The Philippine Constitution Wipro Technologies is a global information technology (IT) services company. It provides custom application design and development, IT consulting, systems integration, technology infrastructure out sourcing, software products and BPO services. Michael Porter’s Five Forces Model looks at five key areas- the threat of entry, the power of buyers, the power of suppliers, the threat of substitutes, and competitive rivalry.
Threat of new entrants: New entrant in the market may have an effect on share of older counterparts Threat of substitute: Due to technological advances, Quality constraints or cost effectiveness there can be a threat of the substitute on the industry. Bargaining Power of customer: This is the bargaining power of the customer -one who is consumer of the goods. Bargaining Power of suppliers: This is the bargaining power of the supplier -one who supplies sources that are needed for finished goods.
Comparative Rivalry within Industry: It tells about extent of competition in between firms in an industry. Porters Five Forces helps to analyse how these forces act together to cause the company to increase or decrease profitability of the company. The strategy of the company should be to influence these forces to maximise profitability. Hence below is a study of the IT industry and study of profitability in custom application design development, systems integration, technology infrastructure management segments of IT Threats and barriers to entry Economies of scale and Capital Investment Requirements: IT requires very low investment and hence we have hundreds of startups starting every year. While it is easy to invest and start a software company sustaining growth does not come easy. All these start-ups also play in an area where Wipro does not compete like low value projects or in subcontracted work. Hence they are not a threat to the profitability of Wipro. India is the favourite destination for off shoring Information Technology (IT) and IT enabled Services.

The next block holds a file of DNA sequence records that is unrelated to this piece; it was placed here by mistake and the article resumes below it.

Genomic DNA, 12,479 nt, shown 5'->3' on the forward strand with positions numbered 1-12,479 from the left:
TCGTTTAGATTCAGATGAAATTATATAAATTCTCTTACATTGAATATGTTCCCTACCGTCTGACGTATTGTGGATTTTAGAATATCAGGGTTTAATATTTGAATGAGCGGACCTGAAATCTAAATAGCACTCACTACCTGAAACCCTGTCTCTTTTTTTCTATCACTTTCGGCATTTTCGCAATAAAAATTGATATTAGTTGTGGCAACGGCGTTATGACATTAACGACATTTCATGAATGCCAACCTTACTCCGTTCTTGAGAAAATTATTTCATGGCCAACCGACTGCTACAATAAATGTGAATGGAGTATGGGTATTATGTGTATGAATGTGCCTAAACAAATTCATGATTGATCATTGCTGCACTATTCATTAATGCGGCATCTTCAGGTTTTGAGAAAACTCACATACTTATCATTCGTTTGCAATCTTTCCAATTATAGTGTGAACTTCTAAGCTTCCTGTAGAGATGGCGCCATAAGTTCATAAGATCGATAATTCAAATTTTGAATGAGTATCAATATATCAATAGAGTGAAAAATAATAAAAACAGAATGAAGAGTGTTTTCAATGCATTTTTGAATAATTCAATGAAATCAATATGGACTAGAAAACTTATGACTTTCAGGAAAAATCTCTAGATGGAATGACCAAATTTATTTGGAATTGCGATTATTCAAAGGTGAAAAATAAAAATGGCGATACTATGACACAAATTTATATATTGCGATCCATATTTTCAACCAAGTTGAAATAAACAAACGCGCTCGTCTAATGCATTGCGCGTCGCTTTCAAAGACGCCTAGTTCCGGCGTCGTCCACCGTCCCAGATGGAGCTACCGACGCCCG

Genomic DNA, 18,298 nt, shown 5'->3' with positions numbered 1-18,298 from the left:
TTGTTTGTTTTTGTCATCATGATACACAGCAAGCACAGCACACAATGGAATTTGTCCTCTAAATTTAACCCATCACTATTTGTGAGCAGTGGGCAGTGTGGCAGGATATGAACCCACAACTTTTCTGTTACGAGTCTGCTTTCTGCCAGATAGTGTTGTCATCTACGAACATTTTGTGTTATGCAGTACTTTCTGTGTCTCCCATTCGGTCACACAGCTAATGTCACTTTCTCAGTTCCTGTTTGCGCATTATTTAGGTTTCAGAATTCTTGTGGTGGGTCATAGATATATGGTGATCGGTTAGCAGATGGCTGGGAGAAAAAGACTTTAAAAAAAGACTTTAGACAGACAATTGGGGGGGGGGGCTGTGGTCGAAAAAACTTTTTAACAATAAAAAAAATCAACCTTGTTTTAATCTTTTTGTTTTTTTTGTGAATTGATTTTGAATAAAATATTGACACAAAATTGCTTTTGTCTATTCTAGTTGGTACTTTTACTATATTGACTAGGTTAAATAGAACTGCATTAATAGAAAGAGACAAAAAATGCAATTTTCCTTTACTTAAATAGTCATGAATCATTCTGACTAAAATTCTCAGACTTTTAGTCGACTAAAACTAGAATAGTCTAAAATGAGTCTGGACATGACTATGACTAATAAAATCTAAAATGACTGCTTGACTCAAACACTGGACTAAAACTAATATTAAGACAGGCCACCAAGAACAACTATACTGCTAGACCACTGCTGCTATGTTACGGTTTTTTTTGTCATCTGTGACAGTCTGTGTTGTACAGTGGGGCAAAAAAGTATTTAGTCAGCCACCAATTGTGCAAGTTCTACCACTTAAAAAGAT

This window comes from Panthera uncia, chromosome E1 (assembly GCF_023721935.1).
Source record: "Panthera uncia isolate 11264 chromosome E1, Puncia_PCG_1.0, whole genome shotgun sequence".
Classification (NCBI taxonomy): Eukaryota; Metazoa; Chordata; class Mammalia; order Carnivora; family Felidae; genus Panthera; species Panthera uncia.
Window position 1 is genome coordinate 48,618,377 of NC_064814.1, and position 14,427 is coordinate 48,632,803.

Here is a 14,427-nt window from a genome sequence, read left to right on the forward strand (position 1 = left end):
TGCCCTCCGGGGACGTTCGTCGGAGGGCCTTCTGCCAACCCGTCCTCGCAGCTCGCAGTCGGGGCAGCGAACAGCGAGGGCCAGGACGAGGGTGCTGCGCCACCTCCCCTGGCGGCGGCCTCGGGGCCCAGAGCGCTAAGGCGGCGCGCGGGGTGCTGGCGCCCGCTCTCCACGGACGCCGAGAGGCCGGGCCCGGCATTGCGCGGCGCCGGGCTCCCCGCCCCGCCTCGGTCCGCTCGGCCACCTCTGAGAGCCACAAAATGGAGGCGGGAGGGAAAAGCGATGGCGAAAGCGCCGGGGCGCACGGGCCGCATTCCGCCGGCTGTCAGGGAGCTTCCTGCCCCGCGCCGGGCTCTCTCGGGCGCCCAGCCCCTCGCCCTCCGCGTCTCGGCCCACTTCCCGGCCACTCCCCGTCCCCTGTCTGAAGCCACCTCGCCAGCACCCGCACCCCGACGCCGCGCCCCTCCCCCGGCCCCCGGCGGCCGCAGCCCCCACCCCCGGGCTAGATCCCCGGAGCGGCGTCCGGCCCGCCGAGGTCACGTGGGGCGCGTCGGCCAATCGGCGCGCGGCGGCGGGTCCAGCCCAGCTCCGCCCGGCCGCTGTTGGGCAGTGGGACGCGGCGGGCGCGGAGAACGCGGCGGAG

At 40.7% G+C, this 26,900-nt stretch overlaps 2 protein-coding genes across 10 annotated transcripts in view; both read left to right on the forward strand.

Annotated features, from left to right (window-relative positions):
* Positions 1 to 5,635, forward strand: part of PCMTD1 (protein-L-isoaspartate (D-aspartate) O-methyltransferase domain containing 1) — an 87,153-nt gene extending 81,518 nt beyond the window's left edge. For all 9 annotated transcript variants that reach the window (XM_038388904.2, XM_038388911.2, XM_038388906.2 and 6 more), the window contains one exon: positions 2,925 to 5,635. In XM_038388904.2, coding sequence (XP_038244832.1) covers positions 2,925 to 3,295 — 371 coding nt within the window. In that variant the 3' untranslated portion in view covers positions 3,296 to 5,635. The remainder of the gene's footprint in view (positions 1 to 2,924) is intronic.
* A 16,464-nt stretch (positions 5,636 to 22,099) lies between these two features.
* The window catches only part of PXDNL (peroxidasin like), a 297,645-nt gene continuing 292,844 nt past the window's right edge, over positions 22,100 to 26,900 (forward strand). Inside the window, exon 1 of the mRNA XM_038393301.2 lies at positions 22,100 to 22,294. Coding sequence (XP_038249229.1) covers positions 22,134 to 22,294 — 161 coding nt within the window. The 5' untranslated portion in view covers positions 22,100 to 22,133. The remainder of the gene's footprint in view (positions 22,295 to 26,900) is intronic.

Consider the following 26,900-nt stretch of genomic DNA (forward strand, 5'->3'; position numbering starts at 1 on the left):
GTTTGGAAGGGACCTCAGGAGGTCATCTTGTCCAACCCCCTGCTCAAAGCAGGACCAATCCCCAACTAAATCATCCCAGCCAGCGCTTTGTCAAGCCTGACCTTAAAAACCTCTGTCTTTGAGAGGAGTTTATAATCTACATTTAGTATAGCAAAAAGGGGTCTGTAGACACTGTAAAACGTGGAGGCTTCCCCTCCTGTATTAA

The Indian IT/ITES industry commands more than 50% of global ITES off shoring market share. The IT/ITES exports are set to cross USD 60 billion by 2010 and Nasscom (The National Association for Software and Services Companies), estimates that the industry will account for USD 63. 7 billion of revenues and direct employment is expected to reach nearly 2. 3 million. The IT industry contributes around 26 per cent of India’s total exports and was around 6. 1 percent of India’s GDP for financial year 2009-2010 (NASSCOM, 2010). 2 Customer switching costs
Wipro works across verticals like telecom, BFSI, Media and Communication, Automobiles, Government, Technology, Manufacturing, Energy, Healthcare, Hospitality etc and has several ODC or offshore development centres for nearly all top companies in the world. These offshore development centres have thousands of resources working with multi year projects earning millions of dollars of revenue a year. The cost of shifting or switching even a part of these projects to other companies would involve huge set up, transitioning costs with no guaranteed results.
Wipro has quality certifications like Cmmi Level 5, PCMM Level 5,BS9977 etc and new entrants will face a barrier in this regard. Global contracts will not be given to companies with the lack of certification. The lack of security certifications will cause customers to have security related concerns while sending data offshore. 3 Access to distribution channels and technology This poses no difficulty. Many top business unit heads have previously quit from Wipro and spawned off their own company which has grown and sometimes taken a part of the market share of Wipro.